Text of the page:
Ticket buyers for the just out Black Widow–a modest hit apparently–probably all know who Scarlett Johansson is and no clue about Cate Shortland, the person Johansson reportedly picked for director (not the other way around). And in the higher art film realm it’s hard to imagine a genuine auteur like Ingmar Bergman being remotely as good without his superb actors–even if he mentored many of them.

    So let’s hear it for the cattle* of our modern day, totally collaborative, narrative form. If we “lost it at the movies” they are the ones we lost it to,.

    *apocryphal Hitchcock. He quipped in reply that he meant “actors should be treated like cattle.”

    1. LifelongLib

      IIRC Kenneth Anger in “Hollywood Babylon” says that the first movie makers thought actors would be interchangeable, that audiences would only be interested in the stories. But they started getting feedback from the theaters showing that moviegoers were following certain actors from movie to movie and not caring much about the plots. Hence the birth of the star system.

  27. a fax machine

    As an American I need someone in Britain to answer: why would Prince Harry make a book deal when in theory all companies within the Commonwealth are chartered to his mom, and will become his property when she dies? He can just order them to print his book, mail it to everyone in the country, and make a test on it a required civil service exam to obtain employment.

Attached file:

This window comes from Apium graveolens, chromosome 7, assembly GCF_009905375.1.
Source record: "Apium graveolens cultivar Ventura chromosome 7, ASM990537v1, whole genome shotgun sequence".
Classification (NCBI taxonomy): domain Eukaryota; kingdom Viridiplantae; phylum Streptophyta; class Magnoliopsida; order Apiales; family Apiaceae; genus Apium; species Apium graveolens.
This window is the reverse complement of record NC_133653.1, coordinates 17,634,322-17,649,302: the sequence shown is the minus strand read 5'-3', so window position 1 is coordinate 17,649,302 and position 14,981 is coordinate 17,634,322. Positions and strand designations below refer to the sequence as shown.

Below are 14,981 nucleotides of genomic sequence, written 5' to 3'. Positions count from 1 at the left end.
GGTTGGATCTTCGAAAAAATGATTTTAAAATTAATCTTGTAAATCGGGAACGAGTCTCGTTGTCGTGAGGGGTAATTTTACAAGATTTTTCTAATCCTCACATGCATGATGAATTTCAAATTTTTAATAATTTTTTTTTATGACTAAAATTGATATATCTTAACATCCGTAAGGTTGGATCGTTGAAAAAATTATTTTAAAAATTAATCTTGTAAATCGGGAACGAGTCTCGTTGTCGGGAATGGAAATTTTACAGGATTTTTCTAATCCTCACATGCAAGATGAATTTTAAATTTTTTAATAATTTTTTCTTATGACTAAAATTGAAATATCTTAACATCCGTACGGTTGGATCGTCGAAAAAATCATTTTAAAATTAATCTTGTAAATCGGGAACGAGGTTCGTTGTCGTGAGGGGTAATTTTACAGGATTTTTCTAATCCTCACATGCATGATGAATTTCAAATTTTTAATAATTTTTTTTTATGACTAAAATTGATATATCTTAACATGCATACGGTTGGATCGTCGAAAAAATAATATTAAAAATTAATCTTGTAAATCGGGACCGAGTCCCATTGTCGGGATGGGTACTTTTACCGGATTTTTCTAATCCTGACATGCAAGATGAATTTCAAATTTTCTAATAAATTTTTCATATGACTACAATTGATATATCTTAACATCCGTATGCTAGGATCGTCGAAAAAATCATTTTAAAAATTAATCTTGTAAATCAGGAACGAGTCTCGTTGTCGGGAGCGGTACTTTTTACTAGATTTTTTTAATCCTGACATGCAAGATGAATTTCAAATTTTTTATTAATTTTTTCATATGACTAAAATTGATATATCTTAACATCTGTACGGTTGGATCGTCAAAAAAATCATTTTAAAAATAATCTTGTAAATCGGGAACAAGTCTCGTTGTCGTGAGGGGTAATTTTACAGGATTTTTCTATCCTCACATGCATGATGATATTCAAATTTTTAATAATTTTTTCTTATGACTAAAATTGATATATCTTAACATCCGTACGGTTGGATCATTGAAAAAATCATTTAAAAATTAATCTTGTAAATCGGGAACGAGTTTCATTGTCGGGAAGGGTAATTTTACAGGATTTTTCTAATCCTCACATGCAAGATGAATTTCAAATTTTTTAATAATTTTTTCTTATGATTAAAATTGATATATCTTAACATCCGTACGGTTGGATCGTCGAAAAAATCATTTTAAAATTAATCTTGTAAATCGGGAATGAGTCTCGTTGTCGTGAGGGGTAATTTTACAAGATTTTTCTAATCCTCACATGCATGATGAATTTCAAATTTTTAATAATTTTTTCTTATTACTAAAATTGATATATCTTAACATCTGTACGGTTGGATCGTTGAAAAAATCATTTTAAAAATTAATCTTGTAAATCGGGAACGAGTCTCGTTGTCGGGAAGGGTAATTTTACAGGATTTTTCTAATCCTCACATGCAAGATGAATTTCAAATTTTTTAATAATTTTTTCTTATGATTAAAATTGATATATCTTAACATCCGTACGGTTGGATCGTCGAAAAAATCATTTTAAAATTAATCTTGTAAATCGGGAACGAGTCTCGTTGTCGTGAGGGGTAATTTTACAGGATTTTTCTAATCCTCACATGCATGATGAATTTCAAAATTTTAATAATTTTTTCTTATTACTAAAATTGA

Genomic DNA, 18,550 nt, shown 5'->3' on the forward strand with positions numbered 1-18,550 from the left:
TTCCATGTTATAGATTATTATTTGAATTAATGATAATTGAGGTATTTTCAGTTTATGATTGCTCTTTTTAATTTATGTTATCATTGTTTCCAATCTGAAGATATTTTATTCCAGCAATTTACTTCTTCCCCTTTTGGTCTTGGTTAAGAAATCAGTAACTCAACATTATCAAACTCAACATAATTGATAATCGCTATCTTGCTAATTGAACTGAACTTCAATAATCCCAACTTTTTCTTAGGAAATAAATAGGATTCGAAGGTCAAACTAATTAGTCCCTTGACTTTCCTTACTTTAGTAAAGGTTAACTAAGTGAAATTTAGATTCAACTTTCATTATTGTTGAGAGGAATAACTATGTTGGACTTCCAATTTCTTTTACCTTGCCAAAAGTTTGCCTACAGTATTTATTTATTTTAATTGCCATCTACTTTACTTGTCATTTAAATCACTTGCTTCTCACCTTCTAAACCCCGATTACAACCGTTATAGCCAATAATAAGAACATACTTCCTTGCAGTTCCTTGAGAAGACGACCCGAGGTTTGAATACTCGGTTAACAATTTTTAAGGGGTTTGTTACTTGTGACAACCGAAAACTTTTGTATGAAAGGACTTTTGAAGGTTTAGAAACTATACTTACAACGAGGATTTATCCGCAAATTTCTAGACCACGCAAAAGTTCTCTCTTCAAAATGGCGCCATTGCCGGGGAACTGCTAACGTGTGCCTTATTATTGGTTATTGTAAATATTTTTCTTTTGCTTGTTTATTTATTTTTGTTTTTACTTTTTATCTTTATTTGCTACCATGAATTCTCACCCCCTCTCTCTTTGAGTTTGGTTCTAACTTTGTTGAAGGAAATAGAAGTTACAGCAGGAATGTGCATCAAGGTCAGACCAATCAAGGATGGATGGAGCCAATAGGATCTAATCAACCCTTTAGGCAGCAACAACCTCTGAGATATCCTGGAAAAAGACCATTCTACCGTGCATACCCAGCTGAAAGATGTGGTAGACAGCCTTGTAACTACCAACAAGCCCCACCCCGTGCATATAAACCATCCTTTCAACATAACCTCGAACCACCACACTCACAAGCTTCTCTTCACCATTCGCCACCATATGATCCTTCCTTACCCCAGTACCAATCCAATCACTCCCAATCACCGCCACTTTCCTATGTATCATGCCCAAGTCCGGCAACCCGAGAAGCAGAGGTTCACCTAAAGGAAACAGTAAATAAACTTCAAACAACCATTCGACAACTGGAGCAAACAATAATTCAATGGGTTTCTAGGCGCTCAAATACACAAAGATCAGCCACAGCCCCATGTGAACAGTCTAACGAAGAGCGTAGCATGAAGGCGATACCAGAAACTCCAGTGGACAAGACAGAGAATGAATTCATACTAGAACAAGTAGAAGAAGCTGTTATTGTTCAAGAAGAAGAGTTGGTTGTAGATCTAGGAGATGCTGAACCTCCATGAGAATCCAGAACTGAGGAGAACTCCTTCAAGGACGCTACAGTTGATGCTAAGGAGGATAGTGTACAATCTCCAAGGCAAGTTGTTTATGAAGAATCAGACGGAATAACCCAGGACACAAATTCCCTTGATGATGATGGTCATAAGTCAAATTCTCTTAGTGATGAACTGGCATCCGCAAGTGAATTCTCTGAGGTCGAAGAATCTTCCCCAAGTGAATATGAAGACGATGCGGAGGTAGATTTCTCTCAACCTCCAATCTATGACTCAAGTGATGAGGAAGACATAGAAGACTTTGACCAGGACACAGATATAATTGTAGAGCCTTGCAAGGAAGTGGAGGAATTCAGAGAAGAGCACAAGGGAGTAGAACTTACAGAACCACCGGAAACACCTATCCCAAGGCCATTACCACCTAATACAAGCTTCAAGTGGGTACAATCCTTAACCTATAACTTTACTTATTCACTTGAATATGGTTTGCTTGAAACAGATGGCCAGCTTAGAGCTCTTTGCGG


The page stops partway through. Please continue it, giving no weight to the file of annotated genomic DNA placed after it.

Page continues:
And, more to the point, what would the book even be about? Coventry-area husbandry, dog breeding, shooting sports (but not scary, improper modern guns or “gangster” guns, been through this with several people I know in real life), 17th century marine navigation and Proper table coaster design? What else would the royal family be reasonably into (besides money and grifting, that is).

      1. antidlc

        The Heiress, the Queen, and
        the Trillion-Dollar Tax Shelter

        In addition, Jersey hosts a branch of Coutts Crown Dependencies, the global offshore wealth manager that is private banker to the queen. Prominently, the queen herself was exposed by the Paradise Papers, as the leaked records showed her partaking of her far-flung offshore empire as Duchy of Lancaster. The monarch’s representatives were forced to admit for the first time in 2017 that she not only was investing in offshore financial vehicles but was well aware of it.

    1. NotTimothyGeithner

      Harry is sixth in the line of succession these days. I’m not sure how the law changes affecting female royal inheritance work as I think they only apply to kids born after a certain date, but Harry’s path to being king requires William dying before Charles. If Willy becomes king, Harry is behind Will’s kids.

      Edit Alert! I just checked there are laws on the books. Willy’s kids are still ahead of ole Harry.

    2. antidlc

      The Heiress, the Queen, and
      the Trillion-Dollar Tax Shelter

      In addition, Jersey hosts a branch of Coutts Crown Dependencies, the global offshore wealth manager that is private banker to the queen. Prominently, the queen herself was exposed by the Paradise Papers, as the leaked records showed her partaking of her far-flung offshore empire as Duchy of Lancaster. The monarch’s representatives were forced to admit for the first time in 2017 that she not only was investing in offshore financial vehicles but was well aware of it.